Sea Serpent H. M. S. Daedulus image

Fig. 1 -- Sea serpent, as seen from H.M.S. "Daedalus"


The description commonly given of it has been summed up by Gosse [609-9] somewhat thus: (i.) general form that of a serpent; (ii.) length averaging 60 feet; (iii.) head flattened, eye generally not mentioned, some distinctly stating that it was not seen; (iv.) neck 12 to 16 inches in diameter; (v.) appendages on the head, neck, or back (accounts here variable); (vi.) colour dark, lighter below; (vii.) swims at the surface, head thrown forward and slightly elevated; (viii.) progression steady and uniform, body straight but capable of being bent; (ix) water spouting from it; (x.) in shape like a "nun buoy." The annexed figure (fig. 1) represents one which was seen from H. M. S. "Daedalus." [609-10]





To show the reasonableness of this hypothesis, it may be added that gigantic Cephalopods are not unfrequent on the shores of Newfoundland, [609-11] and are occasionally met with on the coasts of Scandinavia, [609-12] Denmark, and the British Isles, [609-13] that their extreme size seems to be above 60 feet, and, furthermore, that their mode of progression is by means of a jet of water forcibly expelled from the siphon, which would impart that equable motion to which several observers allude as being evidently not produced by any serpentine bending of the body.

Sea Serpent seen by Hans Egede (image)

Fig. 2 -- Sea serpent, as observed by Hans Egede


A very interesting account of a monster almost certainly originating in one of these squids is that of Hans Egede, [609-14] the well-known missionary to Greenland; the drawing by Bing, given in his work is reproduced here (fig. 2), along with a sketch of a squid in the act of rearing itself out form the water (fig. 3), an action which they have been observed in aquaria habitually to perform. Numerous other accounts seem to be explicable by this hypothesis. [609-15]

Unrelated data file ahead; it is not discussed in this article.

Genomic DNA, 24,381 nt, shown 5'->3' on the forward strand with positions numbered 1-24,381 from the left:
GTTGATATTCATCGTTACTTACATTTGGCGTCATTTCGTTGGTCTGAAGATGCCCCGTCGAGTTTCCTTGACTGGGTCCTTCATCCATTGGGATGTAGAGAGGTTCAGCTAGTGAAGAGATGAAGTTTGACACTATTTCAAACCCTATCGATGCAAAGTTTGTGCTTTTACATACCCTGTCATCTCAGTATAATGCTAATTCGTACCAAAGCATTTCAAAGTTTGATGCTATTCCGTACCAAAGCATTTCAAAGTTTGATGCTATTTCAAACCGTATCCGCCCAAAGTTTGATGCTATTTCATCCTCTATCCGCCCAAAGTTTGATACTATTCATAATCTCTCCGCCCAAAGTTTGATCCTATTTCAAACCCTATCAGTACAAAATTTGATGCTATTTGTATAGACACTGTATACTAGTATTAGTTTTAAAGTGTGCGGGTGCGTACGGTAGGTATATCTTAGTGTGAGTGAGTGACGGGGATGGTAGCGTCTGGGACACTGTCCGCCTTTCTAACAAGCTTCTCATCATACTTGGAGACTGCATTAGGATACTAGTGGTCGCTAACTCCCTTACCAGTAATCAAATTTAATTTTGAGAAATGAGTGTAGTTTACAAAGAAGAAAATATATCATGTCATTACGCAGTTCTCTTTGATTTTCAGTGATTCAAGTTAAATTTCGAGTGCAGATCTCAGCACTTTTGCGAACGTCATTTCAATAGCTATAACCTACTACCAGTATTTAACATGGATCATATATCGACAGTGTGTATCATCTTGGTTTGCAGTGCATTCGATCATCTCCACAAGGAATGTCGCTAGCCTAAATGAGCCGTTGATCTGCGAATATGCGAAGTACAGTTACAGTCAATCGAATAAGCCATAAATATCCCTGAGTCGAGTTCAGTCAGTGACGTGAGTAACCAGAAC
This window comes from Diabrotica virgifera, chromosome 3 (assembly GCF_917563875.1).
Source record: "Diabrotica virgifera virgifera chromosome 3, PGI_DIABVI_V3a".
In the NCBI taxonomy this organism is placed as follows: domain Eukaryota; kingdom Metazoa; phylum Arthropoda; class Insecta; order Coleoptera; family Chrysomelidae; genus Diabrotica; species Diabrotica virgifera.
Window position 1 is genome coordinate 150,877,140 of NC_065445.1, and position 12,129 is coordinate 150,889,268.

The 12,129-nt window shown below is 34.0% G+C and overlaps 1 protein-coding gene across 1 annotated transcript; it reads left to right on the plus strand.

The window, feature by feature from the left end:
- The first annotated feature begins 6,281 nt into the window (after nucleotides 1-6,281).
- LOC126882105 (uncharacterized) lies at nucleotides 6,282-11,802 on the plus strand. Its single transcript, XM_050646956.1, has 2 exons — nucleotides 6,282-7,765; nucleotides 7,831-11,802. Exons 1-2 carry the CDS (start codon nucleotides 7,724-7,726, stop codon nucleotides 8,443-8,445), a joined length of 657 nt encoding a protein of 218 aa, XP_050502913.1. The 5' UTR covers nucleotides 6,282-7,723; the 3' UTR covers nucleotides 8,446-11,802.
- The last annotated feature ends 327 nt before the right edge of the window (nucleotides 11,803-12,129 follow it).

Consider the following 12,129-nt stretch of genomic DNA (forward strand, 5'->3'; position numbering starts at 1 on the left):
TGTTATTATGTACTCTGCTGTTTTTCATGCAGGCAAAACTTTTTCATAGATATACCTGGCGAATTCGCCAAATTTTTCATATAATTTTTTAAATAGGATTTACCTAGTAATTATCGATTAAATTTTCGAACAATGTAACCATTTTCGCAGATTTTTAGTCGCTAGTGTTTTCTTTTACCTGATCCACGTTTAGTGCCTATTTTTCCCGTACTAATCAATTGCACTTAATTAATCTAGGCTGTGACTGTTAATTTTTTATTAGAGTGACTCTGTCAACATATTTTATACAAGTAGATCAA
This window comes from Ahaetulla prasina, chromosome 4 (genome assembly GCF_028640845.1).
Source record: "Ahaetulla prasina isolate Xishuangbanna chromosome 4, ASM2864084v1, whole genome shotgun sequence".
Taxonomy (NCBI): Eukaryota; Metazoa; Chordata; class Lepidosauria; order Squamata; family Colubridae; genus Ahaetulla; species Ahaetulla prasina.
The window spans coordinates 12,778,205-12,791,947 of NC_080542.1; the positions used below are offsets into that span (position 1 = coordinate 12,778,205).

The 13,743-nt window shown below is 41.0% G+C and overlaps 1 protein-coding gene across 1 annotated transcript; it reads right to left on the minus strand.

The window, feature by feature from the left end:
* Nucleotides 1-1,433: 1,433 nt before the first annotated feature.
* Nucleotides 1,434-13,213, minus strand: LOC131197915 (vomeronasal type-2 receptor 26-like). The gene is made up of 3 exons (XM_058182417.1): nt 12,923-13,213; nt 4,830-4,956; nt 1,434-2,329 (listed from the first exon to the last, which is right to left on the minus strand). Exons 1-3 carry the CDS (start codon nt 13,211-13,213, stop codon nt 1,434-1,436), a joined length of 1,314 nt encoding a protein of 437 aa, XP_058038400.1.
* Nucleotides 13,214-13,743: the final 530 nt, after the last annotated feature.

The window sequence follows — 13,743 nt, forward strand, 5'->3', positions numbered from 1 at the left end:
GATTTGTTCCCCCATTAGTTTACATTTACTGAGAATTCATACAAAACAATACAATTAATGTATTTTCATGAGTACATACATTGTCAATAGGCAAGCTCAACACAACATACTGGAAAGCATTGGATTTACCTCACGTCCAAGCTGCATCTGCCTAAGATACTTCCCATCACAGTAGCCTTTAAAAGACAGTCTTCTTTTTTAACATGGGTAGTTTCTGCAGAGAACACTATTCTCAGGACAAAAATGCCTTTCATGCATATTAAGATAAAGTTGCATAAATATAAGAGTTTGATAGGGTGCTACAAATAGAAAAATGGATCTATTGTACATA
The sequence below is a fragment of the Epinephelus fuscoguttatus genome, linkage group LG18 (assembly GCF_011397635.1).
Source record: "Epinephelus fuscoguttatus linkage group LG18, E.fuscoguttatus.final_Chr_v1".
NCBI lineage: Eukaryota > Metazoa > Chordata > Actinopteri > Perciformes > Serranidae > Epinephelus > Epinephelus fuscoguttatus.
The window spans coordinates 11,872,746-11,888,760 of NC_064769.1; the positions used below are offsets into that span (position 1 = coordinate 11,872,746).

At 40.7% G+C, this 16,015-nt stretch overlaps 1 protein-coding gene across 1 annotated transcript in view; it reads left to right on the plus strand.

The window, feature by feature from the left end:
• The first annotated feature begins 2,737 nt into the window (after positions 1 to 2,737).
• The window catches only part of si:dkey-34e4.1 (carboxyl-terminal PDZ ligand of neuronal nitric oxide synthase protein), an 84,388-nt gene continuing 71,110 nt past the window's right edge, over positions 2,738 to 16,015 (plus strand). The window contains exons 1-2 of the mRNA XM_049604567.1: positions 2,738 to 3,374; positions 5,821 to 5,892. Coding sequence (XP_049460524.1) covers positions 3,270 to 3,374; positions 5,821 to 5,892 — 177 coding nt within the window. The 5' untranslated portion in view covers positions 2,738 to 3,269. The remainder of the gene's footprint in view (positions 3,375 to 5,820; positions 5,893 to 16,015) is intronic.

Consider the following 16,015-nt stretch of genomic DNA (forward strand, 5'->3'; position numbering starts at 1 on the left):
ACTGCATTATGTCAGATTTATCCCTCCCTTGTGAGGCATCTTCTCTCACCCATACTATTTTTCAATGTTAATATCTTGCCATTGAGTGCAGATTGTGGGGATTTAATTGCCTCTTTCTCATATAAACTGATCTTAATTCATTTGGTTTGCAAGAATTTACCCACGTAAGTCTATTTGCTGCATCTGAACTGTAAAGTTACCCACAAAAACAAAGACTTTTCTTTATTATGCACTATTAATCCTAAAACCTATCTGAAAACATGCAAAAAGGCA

Squid rearing itself out of water (image)

Fig. 3 -- Squid raising itself out of water


(7) A sea-lion, or "Anson’s seal" (Morunga elephantina), was suggested by Owen [609-16] as a possible explanation of the serpent ·seen from H.M.S. "Daedalus." ; but as this was afterwards rejected by Captain McQuahae, [609-17] who stated that it could not have been any animal of the seal kind, it seems better to refer the appearance to a squid as above stated.

(8) A plesiosaurus, or some other of the huge marine reptiles usually believed to be extinct, might certainly have produced the phenomena described, granting the possibility of one having to the present time. Newman [609-18] and Gosse [609-19] have both supported this theory , the former citing as evidence in its fauvour the report of a certain with the body of an alligator, a long neck, and four paddles having been seen by Captain Hope of H. M. S. "Fly" in the Gulf of California. [609-20]

(9) No satisfactory explanation has yet been given of certain descriptions of the sea-serpent; among others of this class may be mentioned the huge snake seen by certain of the crew [609-21] of the "Pauline" in the South Atlantic Ocean, which was coiled twice round a large sperm whale, and then towered up many feet into the air, and finally dragged the whale to the bottom.

Perhaps the most remarkable, however, is Lieutenant Hayne’s [609-22] account of a creature from H. M. yacht "Osborne." Two different aspects were recorded, -- the first being a ridge, 30 feet in length, of triangular fins, each rising 5 to 6 feet above the water, while the second view showed a large round head 6 feet in diameter, with huge flappers, which moved like those of a turtle. [610-1]